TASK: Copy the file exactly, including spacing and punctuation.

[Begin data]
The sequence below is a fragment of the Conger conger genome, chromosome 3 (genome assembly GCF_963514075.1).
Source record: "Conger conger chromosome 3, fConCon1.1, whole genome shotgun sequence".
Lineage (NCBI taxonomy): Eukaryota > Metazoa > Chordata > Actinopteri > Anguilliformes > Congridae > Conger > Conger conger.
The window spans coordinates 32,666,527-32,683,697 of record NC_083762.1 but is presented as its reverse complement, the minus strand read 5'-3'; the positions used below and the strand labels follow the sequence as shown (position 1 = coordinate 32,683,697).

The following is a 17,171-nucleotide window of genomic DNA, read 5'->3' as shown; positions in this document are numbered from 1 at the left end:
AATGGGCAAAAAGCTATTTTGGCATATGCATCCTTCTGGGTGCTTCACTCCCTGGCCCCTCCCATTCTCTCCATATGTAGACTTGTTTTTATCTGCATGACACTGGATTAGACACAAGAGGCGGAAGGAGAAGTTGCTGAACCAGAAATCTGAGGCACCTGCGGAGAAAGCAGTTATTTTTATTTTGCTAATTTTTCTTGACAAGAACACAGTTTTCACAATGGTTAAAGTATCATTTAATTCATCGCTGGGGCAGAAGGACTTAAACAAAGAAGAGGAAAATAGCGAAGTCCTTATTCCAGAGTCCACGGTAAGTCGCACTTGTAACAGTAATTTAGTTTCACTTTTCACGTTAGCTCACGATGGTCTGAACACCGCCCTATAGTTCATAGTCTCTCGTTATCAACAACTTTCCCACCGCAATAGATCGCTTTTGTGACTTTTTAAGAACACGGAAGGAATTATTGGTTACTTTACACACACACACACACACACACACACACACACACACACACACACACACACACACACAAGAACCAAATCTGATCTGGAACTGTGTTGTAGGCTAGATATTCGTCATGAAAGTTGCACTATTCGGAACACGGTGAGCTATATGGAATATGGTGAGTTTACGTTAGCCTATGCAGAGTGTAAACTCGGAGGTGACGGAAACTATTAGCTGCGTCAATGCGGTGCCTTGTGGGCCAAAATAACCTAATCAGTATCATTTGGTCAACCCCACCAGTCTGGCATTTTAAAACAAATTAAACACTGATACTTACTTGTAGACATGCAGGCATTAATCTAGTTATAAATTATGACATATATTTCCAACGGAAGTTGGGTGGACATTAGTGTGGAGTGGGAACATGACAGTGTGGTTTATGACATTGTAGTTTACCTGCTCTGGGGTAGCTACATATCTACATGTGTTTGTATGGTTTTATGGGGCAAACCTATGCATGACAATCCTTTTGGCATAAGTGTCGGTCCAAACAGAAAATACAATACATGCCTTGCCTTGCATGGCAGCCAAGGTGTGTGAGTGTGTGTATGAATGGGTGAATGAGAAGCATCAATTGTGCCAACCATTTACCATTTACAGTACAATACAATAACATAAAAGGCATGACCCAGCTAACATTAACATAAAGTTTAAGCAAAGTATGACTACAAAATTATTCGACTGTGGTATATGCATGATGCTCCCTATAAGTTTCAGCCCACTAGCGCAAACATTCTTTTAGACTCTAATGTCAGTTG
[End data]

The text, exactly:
The sequence below is a fragment of the Conger conger genome, chromosome 3 (genome assembly GCF_963514075.1).
Source record: "Conger conger chromosome 3, fConCon1.1, whole genome shotgun sequence".
Lineage (NCBI taxonomy): Eukaryota > Metazoa > Chordata > Actinopteri > Anguilliformes > Congridae > Conger > Conger conger.
The window spans coordinates 32,666,527-32,683,697 of record NC_083762.1 but is presented as its reverse complement, the minus strand read 5'-3'; the positions used below and the strand labels follow the sequence as shown (position 1 = coordinate 32,683,697).

The following is a 17,171-nucleotide window of genomic DNA, read 5'->3' as shown; positions in this document are numbered from 1 at the left end:
AATGGGCAAAAAGCTATTTTGGCATATGCATCCTTCTGGGTGCTTCACTCCCTGGCCCCTCCCATTCTCTCCATATGTAGACTTGTTTTTATCTGCATGACACTGGATTAGACACAAGAGGCGGAAGGAGAAGTTGCTGAACCAGAAATCTGAGGCACCTGCGGAGAAAGCAGTTATTTTTATTTTGCTAATTTTTCTTGACAAGAACACAGTTTTCACAATGGTTAAAGTATCATTTAATTCATCGCTGGGGCAGAAGGACTTAAACAAAGAAGAGGAAAATAGCGAAGTCCTTATTCCAGAGTCCACGGTAAGTCGCACTTGTAACAGTAATTTAGTTTCACTTTTCACGTTAGCTCACGATGGTCTGAACACCGCCCTATAGTTCATAGTCTCTCGTTATCAACAACTTTCCCACCGCAATAGATCGCTTTTGTGACTTTTTAAGAACACGGAAGGAATTATTGGTTACTTTACACACACACACACACACACACACACACACACACACACACACACACACACACACACAAGAACCAAATCTGATCTGGAACTGTGTTGTAGGCTAGATATTCGTCATGAAAGTTGCACTATTCGGAACACGGTGAGCTATATGGAATATGGTGAGTTTACGTTAGCCTATGCAGAGTGTAAACTCGGAGGTGACGGAAACTATTAGCTGCGTCAATGCGGTGCCTTGTGGGCCAAAATAACCTAATCAGTATCATTTGGTCAACCCCACCAGTCTGGCATTTTAAAACAAATTAAACACTGATACTTACTTGTAGACATGCAGGCATTAATCTAGTTATAAATTATGACATATATTTCCAACGGAAGTTGGGTGGACATTAGTGTGGAGTGGGAACATGACAGTGTGGTTTATGACATTGTAGTTTACCTGCTCTGGGGTAGCTACATATCTACATGTGTTTGTATGGTTTTATGGGGCAAACCTATGCATGACAATCCTTTTGGCATAAGTGTCGGTCCAAACAGAAAATACAATACATGCCTTGCCTTGCATGGCAGCCAAGGTGTGTGAGTGTGTGTATGAATGGGTGAATGAGAAGCATCAATTGTGCCAACCATTTACCATTTACAGTACAATACAATAACATAAAAGGCATGACCCAGCTAACATTAACATAAAGTTTAAGCAAAGTATGACTACAAAATTATTCGACTGTGGTATATGCATGATGCTCCCTATAAGTTTCAGCCCACTAGCGCAAACATTCTTTTAGACTCTAATGTCAGTTG